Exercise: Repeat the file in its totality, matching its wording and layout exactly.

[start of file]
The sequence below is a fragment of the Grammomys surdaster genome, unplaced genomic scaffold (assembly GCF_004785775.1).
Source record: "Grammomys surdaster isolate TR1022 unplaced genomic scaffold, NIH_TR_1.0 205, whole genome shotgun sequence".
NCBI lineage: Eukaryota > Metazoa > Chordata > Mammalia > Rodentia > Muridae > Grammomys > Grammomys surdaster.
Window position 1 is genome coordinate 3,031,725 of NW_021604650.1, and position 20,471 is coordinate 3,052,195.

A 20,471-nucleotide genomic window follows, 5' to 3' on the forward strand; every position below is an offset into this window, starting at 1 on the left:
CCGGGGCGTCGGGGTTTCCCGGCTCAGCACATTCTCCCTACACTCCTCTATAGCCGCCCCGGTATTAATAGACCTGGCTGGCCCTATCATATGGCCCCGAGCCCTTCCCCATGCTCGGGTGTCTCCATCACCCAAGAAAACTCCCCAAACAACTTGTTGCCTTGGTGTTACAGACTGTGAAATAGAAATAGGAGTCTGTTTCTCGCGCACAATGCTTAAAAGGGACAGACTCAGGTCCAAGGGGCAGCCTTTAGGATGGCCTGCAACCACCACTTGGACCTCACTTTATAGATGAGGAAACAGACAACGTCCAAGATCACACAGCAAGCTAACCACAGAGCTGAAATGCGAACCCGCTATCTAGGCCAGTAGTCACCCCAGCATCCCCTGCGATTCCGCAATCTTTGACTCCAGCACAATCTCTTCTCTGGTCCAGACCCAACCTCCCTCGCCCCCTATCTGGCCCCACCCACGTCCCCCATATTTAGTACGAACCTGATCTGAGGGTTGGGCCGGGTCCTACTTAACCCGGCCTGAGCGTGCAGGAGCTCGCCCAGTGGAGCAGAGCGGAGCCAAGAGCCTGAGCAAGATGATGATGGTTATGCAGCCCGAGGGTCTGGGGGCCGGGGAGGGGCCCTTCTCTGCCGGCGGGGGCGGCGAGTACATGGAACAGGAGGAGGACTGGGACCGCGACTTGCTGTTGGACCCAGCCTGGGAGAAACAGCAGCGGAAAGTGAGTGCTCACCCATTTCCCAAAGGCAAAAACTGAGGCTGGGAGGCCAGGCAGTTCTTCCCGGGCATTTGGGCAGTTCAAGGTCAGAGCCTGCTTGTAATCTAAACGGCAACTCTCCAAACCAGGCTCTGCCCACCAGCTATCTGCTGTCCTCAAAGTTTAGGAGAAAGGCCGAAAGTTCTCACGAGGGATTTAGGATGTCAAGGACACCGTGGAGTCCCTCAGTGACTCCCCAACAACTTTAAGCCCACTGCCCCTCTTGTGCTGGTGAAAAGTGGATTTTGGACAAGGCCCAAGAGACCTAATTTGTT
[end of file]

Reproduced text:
The sequence below is a fragment of the Grammomys surdaster genome, unplaced genomic scaffold (assembly GCF_004785775.1).
Source record: "Grammomys surdaster isolate TR1022 unplaced genomic scaffold, NIH_TR_1.0 205, whole genome shotgun sequence".
NCBI lineage: Eukaryota > Metazoa > Chordata > Mammalia > Rodentia > Muridae > Grammomys > Grammomys surdaster.
Window position 1 is genome coordinate 3,031,725 of NW_021604650.1, and position 20,471 is coordinate 3,052,195.

A 20,471-nucleotide genomic window follows, 5' to 3' on the forward strand; every position below is an offset into this window, starting at 1 on the left:
CCGGGGCGTCGGGGTTTCCCGGCTCAGCACATTCTCCCTACACTCCTCTATAGCCGCCCCGGTATTAATAGACCTGGCTGGCCCTATCATATGGCCCCGAGCCCTTCCCCATGCTCGGGTGTCTCCATCACCCAAGAAAACTCCCCAAACAACTTGTTGCCTTGGTGTTACAGACTGTGAAATAGAAATAGGAGTCTGTTTCTCGCGCACAATGCTTAAAAGGGACAGACTCAGGTCCAAGGGGCAGCCTTTAGGATGGCCTGCAACCACCACTTGGACCTCACTTTATAGATGAGGAAACAGACAACGTCCAAGATCACACAGCAAGCTAACCACAGAGCTGAAATGCGAACCCGCTATCTAGGCCAGTAGTCACCCCAGCATCCCCTGCGATTCCGCAATCTTTGACTCCAGCACAATCTCTTCTCTGGTCCAGACCCAACCTCCCTCGCCCCCTATCTGGCCCCACCCACGTCCCCCATATTTAGTACGAACCTGATCTGAGGGTTGGGCCGGGTCCTACTTAACCCGGCCTGAGCGTGCAGGAGCTCGCCCAGTGGAGCAGAGCGGAGCCAAGAGCCTGAGCAAGATGATGATGGTTATGCAGCCCGAGGGTCTGGGGGCCGGGGAGGGGCCCTTCTCTGCCGGCGGGGGCGGCGAGTACATGGAACAGGAGGAGGACTGGGACCGCGACTTGCTGTTGGACCCAGCCTGGGAGAAACAGCAGCGGAAAGTGAGTGCTCACCCATTTCCCAAAGGCAAAAACTGAGGCTGGGAGGCCAGGCAGTTCTTCCCGGGCATTTGGGCAGTTCAAGGTCAGAGCCTGCTTGTAATCTAAACGGCAACTCTCCAAACCAGGCTCTGCCCACCAGCTATCTGCTGTCCTCAAAGTTTAGGAGAAAGGCCGAAAGTTCTCACGAGGGATTTAGGATGTCAAGGACACCGTGGAGTCCCTCAGTGACTCCCCAACAACTTTAAGCCCACTGCCCCTCTTGTGCTGGTGAAAAGTGGATTTTGGACAAGGCCCAAGAGACCTAATTTGTT